I'm still around in the southeast. PM me if y'all need help with anything. Best of luck!
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Re: (Re)Starting a team at the University of South Alabama

Postby The Ununtiable Twine » Mon May 18, 2015 1:58 am

You aren't terribly far from many places that usually host college tournaments. UL Lafayette will try to host 2-3 more tournaments next year (shameless plug), including MUT as it seems to be becoming a tradition for us to do so. Alabama isn't too far - the number of college tournaments they host has fallen off recently but that's not an indicator of the future so they may host a couple of things as well. In a typical year, Tulane will host at least one college event as well (Delta Burke and MUT have been hosted there recently if I recall). LSU is trying to get their club going as well so they may host something. Georgia Tech also hosts something just about every year (although the quantity of things being hosted has decreased due to high building reservation fees). UGA hasn't really been hosting anything recently but they are also a strong candidate to do so. The quizbowl club at Auburn existed for a couple of years but they haven't been seen in a while.

Finding 10 members for your organization is useful for establishing official ties with your university. It's not necessary to have 10 official members to actually compete in things, however. If you guys have some source of money you're more than welcome to come play anywhere in the South.
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Re: (Re)Starting a team at the University of South Alabama

Postby kdoss61 » Mon May 18, 2015 5:08 pm

The Ununtiable Twine wrote:Finding 10 members for your organization is useful for establishing official ties with your university. It's not necessary to have 10 official members to actually compete in things, however. If you guys have some source of money you're more than welcome to come play anywhere in the South.

This brings me to another question that I have. From your experience, does the university normally provide any funding for tournaments, or does most of the money come from the members? What are some fundraisers that bring in a fair amount of money?
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Re: (Re)Starting a team at the University of South Alabama

Postby Important Bird Area » Mon May 18, 2015 5:30 pm

This varies widely from university to university. Hosting a high school or middle school tournament is usually a good fundraiser.
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Re: (Re)Starting a team at the University of South Alabama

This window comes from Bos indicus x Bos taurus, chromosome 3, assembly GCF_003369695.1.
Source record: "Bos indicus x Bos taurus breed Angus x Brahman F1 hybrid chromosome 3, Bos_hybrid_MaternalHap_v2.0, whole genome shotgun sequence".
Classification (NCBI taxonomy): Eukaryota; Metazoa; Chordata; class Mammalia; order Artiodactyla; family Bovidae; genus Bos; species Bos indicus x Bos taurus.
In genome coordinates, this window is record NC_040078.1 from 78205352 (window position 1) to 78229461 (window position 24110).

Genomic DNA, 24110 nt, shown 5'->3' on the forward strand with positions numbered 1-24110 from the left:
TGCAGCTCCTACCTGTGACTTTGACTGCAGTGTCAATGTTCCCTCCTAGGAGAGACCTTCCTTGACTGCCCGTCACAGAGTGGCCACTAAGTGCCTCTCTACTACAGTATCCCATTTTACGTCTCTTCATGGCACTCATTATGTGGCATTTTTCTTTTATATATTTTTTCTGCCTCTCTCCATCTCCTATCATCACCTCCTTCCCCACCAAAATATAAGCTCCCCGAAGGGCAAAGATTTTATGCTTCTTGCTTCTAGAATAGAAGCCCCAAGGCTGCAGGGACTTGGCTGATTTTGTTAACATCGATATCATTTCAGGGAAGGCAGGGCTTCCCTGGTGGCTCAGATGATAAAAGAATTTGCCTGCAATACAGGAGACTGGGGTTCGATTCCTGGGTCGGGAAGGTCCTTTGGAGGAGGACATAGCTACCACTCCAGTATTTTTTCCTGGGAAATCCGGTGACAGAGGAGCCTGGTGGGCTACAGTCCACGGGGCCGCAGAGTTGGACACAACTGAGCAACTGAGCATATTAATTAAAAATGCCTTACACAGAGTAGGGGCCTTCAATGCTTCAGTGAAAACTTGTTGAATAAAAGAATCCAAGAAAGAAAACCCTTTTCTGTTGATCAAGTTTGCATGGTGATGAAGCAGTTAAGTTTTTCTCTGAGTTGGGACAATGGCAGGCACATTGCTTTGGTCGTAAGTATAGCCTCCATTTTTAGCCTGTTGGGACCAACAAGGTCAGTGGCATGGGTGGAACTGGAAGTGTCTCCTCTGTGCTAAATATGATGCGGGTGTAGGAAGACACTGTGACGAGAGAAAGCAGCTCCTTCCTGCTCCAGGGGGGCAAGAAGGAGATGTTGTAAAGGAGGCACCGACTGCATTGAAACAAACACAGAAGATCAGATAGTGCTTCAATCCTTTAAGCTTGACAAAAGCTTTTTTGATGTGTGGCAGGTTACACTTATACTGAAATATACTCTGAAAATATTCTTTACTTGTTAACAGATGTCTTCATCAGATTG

Postby bradleykirksey » Tue May 19, 2015 9:07 pm

Different schools do different things and it'll depend on your SGA and college. Normally schools who go through SGAs tend to get about one tournaments worth of funding (in my limited experience talking about this) and tend to be frustrated a lot. Schools with more institutional funding (in our first year, we got our bills largely paid for by the Honors College except for ICT, Valencia CC is funded by the school largely, and GCSC actually gets scholarships and lunches paid for from the school) tend to do a lot better. I don't know how your school does this, but if you could get a meeting or even an email from the college of science or college of communication or honors college at your school, it's worth checking out, right? One team in the south east with strong institutional support allegedly got something stupid like $15,000 one year that UCF got $1,200.

With that said, a lot of groups obviously want funding, and if y'all happen to not be the chosen ones, as Jeff said hosting tournaments is a great way to get money. There's a lot of high school and community college teams in your area, especially CC, and hosting a slightly softer tournament aimed for those groups might be a good way to meet people, make friends, and get some money together for SCT.

But yes, most likely, you should bank on spending at least a little money out of pocket for all of this.
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Re: (Re)Starting a team at the University of South Alabama

Postby kdoss61 » Fri May 22, 2015 5:06 pm

Cody wrote:You're only required to submit packets to ACF or packet sub events if a member of your team played their first college tournament >2 years ago (school year-wise). i.e. if no one on your team for 2015-16 played a college tournament before September 1, 2014, you won't have to submit any packets.

That worries me a little. This year, I played with my local community college (I take dual enrollment, so I met eligibility requirements) at the Alabama Sectional Tournament (stats). Would this affect our team?
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Re: (Re)Starting a team at the University of South Alabama

Postby The Ununtiable Twine » Fri May 22, 2015 9:34 pm

kdoss61 wrote:
Cody wrote:You're only required to submit packets to ACF or packet sub events if a member of your team played their first college tournament >2 years ago (school year-wise). i.e. if no one on your team for 2015-16 played a college tournament before September 1, 2014, you won't have to submit any packets.

That worries me a little. This year, I played with my local community college (I take dual enrollment, so I met eligibility requirements) at the Alabama Sectional Tournament (stats). Would this affect our team?